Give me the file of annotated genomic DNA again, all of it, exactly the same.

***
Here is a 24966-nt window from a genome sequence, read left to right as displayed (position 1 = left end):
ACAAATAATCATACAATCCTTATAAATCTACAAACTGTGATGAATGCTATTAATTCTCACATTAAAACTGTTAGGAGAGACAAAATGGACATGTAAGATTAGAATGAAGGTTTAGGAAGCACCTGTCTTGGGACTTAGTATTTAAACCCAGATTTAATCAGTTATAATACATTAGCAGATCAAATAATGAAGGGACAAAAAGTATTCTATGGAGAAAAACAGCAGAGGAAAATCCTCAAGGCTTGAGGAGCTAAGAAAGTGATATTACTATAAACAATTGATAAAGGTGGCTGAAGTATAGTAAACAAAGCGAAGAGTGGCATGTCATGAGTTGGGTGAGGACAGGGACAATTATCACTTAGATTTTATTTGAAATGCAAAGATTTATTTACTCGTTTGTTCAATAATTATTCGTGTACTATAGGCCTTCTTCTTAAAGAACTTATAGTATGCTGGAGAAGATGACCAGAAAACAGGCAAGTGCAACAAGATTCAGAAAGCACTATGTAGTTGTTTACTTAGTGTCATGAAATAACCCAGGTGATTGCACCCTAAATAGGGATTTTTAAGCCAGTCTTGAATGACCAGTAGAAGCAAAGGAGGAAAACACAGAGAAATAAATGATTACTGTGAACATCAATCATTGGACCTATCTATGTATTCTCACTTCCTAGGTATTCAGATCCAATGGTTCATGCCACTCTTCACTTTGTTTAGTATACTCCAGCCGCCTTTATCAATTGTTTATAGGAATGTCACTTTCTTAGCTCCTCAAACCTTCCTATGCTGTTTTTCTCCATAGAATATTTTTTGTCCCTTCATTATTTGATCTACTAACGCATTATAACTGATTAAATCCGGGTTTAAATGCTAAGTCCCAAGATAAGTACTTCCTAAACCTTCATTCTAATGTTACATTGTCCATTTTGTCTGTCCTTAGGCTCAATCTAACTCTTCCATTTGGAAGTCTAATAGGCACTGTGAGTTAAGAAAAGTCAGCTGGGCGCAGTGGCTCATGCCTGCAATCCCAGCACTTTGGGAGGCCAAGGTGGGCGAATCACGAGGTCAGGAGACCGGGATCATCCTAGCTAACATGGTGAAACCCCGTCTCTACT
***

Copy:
Here is a 24966-nt window from a genome sequence, read left to right as displayed (position 1 = left end):
ACAAATAATCATACAATCCTTATAAATCTACAAACTGTGATGAATGCTATTAATTCTCACATTAAAACTGTTAGGAGAGACAAAATGGACATGTAAGATTAGAATGAAGGTTTAGGAAGCACCTGTCTTGGGACTTAGTATTTAAACCCAGATTTAATCAGTTATAATACATTAGCAGATCAAATAATGAAGGGACAAAAAGTATTCTATGGAGAAAAACAGCAGAGGAAAATCCTCAAGGCTTGAGGAGCTAAGAAAGTGATATTACTATAAACAATTGATAAAGGTGGCTGAAGTATAGTAAACAAAGCGAAGAGTGGCATGTCATGAGTTGGGTGAGGACAGGGACAATTATCACTTAGATTTTATTTGAAATGCAAAGATTTATTTACTCGTTTGTTCAATAATTATTCGTGTACTATAGGCCTTCTTCTTAAAGAACTTATAGTATGCTGGAGAAGATGACCAGAAAACAGGCAAGTGCAACAAGATTCAGAAAGCACTATGTAGTTGTTTACTTAGTGTCATGAAATAACCCAGGTGATTGCACCCTAAATAGGGATTTTTAAGCCAGTCTTGAATGACCAGTAGAAGCAAAGGAGGAAAACACAGAGAAATAAATGATTACTGTGAACATCAATCATTGGACCTATCTATGTATTCTCACTTCCTAGGTATTCAGATCCAATGGTTCATGCCACTCTTCACTTTGTTTAGTATACTCCAGCCGCCTTTATCAATTGTTTATAGGAATGTCACTTTCTTAGCTCCTCAAACCTTCCTATGCTGTTTTTCTCCATAGAATATTTTTTGTCCCTTCATTATTTGATCTACTAACGCATTATAACTGATTAAATCCGGGTTTAAATGCTAAGTCCCAAGATAAGTACTTCCTAAACCTTCATTCTAATGTTACATTGTCCATTTTGTCTGTCCTTAGGCTCAATCTAACTCTTCCATTTGGAAGTCTAATAGGCACTGTGAGTTAAGAAAAGTCAGCTGGGCGCAGTGGCTCATGCCTGCAATCCCAGCACTTTGGGAGGCCAAGGTGGGCGAATCACGAGGTCAGGAGACCGGGATCATCCTAGCTAACATGGTGAAACCCCGTCTCTACT